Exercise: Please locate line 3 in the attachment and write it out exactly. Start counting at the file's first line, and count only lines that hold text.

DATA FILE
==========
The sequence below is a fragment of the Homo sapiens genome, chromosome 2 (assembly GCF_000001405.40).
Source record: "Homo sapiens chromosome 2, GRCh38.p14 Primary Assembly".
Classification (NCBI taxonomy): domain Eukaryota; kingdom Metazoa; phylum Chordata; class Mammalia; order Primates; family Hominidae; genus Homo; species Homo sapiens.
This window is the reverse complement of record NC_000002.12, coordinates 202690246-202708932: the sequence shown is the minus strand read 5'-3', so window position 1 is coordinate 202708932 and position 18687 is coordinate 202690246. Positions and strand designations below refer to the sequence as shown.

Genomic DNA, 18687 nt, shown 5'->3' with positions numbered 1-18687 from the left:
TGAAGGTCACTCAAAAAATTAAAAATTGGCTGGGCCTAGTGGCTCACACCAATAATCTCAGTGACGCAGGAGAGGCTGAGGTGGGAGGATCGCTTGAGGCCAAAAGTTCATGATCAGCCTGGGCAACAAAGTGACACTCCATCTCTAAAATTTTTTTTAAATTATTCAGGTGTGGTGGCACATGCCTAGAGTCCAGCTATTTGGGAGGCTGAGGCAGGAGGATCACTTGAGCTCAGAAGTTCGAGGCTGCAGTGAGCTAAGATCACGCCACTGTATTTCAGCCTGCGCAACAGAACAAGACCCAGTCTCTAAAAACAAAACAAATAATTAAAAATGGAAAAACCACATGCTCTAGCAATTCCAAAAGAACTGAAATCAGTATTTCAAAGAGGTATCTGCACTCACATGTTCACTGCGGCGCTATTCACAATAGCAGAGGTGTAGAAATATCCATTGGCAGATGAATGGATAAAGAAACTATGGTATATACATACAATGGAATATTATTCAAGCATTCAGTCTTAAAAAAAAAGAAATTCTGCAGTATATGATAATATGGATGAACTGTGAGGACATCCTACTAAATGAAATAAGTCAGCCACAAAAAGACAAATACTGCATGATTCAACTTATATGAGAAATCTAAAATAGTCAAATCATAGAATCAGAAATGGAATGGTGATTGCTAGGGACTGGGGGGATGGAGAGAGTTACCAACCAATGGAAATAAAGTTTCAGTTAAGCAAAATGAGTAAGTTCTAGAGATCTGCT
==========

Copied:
Classification (NCBI taxonomy): domain Eukaryota; kingdom Metazoa; phylum Chordata; class Mammalia; order Primates; family Hominidae; genus Homo; species Homo sapiens.